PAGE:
Tuesday, December 03, 2002

This very interesting article in the Boston Globe addresses a very interesting question to which I had not previously given much thought. How is it that a religion that appears to be in no way evangelical (Hinduism) managed to become a religion of 900 million people. The gist of the article appears to be this. Basically, a single, the idea of a single homogeneous Hinduism is a relatively new: it is to some extent a reaction against Islam and Christianity, both of which have come to India and both of which are evangelical, and also a product of the institutions of the British empire, which liked and was more comfortable with the idea of a "single religion", than what actually existed in India at that time, was a very complex and varied set of mutually tolerant faiths. The empire recruited Indians from a certain elite (partly for administrative purposes, partly because it found their culture interesting) and spread a Brahmin culture that much of India was not previously familiar with. The result was also to spread a sense of India as a single nation with it. Thus, a unitary Hinduism is a recent development, and may be a force (and tool) for nationalism, the way Christianity was for the Roman empire.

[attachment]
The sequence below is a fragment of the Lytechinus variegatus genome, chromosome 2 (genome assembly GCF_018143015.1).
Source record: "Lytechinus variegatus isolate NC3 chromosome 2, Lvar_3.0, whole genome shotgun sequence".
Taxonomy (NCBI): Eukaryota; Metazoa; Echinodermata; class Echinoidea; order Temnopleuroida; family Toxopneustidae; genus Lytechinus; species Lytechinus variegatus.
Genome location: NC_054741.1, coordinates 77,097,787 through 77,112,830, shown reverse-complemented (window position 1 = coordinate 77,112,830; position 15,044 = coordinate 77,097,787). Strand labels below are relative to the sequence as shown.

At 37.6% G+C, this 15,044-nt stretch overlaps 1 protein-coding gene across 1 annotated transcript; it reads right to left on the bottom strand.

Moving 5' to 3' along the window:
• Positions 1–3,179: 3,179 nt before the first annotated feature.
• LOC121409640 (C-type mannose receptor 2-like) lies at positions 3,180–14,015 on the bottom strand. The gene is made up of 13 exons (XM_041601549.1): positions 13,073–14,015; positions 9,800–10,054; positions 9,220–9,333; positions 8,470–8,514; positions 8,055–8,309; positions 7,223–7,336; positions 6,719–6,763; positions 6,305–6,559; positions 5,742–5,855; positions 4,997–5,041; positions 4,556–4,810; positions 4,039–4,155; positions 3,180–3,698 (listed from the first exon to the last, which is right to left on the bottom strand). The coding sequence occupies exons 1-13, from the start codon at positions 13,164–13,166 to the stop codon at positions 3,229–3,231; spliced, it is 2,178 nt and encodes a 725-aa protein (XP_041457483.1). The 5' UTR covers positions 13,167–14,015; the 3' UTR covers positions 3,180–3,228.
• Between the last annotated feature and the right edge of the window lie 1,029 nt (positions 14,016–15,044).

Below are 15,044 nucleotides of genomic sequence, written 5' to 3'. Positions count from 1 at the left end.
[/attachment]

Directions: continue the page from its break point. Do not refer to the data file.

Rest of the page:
Update This somehow got garbled when I first posted it. It has now been fixed.

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